Now he’s back–and three things are different. First and foremost, he has a vital new partner: his wife, cofounder and Fisker Inc. CFO Geeta Gupta-Fisker. Second, his Los Angeles-based company is public this time around, raising more than $1 billion in an October 2020 IPO. And finally, Fisker’s stock price, up 56% since its debut, has made both Henrik and Geeta billionaires, each worth about $1.1 billion as of Friday’s market close. The auto industry has seen father-son and sibling leadership teams, but Fisker Inc.’s CEO-CFO combo is the fast-changing sector’s first husband and wife power couple.

“We have very different styles of working. I would almost say it’s a right-brain/left-brain-type segregation,” Geeta, 46, tells Forbes. “Right brain is the creative side, so that’s Henrik. The left side is the data-driven analytical brain. That would be me.”

The division of labor works. Take the Fisker Ocean, a battery-powered SUV they have promised to start selling for around $38,000 in 2022. “One thing that’s on Geeta’s plate is to take more of the cost out,” says Henrik, who is Fisker Inc.’s CEO. “One of the things on my plate is to ensure that we have a stellar product.”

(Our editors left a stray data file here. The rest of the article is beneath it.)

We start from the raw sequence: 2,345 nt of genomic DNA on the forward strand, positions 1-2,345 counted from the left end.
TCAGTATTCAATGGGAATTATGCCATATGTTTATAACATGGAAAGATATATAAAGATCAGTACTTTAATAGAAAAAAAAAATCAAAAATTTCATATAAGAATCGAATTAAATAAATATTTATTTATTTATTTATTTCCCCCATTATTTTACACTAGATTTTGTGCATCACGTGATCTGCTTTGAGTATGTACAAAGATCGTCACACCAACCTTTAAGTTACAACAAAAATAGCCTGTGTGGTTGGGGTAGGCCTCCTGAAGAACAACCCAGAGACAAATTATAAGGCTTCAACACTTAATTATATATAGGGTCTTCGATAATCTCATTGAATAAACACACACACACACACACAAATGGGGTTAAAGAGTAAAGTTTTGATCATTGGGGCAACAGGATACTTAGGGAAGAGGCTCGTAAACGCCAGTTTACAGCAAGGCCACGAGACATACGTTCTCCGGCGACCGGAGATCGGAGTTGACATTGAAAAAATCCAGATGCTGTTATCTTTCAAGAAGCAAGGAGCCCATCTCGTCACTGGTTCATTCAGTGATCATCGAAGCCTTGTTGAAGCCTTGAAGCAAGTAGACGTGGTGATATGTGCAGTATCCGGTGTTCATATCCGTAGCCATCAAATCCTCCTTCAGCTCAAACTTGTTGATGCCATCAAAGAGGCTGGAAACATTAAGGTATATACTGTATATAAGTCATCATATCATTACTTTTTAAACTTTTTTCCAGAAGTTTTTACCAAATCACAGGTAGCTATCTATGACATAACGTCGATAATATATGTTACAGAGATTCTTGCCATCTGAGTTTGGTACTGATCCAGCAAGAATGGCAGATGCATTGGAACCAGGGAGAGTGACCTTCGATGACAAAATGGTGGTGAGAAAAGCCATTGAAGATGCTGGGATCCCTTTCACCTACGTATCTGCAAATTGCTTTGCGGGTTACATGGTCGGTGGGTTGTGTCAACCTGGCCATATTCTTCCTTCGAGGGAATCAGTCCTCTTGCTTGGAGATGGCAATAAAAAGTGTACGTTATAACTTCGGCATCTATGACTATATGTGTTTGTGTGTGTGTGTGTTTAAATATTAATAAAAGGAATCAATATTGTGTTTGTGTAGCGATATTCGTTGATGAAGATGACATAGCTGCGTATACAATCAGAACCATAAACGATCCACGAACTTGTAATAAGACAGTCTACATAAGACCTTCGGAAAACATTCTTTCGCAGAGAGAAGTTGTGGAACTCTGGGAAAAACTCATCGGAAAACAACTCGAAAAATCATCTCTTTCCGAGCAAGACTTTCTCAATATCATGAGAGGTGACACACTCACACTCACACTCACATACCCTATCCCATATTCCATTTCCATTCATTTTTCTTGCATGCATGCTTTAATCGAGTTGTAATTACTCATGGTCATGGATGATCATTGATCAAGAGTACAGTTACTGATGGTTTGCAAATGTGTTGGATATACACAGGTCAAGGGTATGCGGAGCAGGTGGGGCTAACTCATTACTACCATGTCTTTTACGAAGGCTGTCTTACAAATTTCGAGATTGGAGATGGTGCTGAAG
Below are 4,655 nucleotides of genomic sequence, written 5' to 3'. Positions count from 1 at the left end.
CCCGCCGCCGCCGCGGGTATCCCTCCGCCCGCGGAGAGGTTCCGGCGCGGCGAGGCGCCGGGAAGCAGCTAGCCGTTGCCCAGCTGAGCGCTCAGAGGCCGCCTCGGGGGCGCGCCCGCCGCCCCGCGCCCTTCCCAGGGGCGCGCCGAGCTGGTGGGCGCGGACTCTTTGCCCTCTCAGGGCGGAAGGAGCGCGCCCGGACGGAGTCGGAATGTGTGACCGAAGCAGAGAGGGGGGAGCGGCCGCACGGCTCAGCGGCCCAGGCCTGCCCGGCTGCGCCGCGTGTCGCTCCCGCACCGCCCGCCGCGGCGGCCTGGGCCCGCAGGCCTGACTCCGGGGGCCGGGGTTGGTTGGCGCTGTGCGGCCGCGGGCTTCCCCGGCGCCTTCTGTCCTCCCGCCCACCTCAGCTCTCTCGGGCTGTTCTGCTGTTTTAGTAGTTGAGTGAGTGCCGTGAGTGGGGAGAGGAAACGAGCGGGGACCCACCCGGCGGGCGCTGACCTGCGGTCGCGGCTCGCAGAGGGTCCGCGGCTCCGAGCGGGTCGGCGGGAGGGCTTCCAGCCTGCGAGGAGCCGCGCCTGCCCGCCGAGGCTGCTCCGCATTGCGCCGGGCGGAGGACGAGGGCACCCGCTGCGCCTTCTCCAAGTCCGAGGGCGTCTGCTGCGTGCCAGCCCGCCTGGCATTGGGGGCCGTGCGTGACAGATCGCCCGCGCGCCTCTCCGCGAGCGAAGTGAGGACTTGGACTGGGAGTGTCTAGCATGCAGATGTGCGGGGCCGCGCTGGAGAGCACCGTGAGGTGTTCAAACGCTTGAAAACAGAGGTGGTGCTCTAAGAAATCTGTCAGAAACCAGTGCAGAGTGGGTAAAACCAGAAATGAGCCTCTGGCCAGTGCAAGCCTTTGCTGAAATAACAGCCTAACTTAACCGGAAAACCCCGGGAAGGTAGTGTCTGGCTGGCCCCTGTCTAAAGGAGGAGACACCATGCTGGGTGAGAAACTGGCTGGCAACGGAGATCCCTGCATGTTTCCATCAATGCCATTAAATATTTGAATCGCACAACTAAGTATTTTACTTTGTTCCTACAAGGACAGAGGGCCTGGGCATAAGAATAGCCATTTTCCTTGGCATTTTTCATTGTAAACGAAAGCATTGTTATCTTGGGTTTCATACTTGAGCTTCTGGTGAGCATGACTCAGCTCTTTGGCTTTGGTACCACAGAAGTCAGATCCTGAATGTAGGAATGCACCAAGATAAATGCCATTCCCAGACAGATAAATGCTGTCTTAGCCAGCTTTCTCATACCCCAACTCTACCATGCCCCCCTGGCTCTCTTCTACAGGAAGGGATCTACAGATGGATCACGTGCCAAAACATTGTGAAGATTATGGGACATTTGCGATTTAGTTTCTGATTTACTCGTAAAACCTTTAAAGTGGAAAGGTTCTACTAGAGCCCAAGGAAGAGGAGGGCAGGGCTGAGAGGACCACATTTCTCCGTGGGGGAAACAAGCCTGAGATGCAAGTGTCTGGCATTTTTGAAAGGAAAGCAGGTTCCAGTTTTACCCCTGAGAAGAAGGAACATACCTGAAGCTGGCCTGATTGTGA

Wealth isn’t the purpose of the new company, Henrik says. “I never got into cars because of money. My mother wanted me to be a dentist.”

The couple sought a big stake in the new venture to ensure they can control its fate in a way Fisker couldn’t with his earlier company, which was mostly owned by investors including the sovereign wealth fund of Qatar and prominent Silicon Valley venture capitalists. Fisker Automotive was a hard lesson because its namesake, who was also design chief, CEO and a board member lacked one crucial title: owner. “He didn’t own even one share of the company,” Geeta says.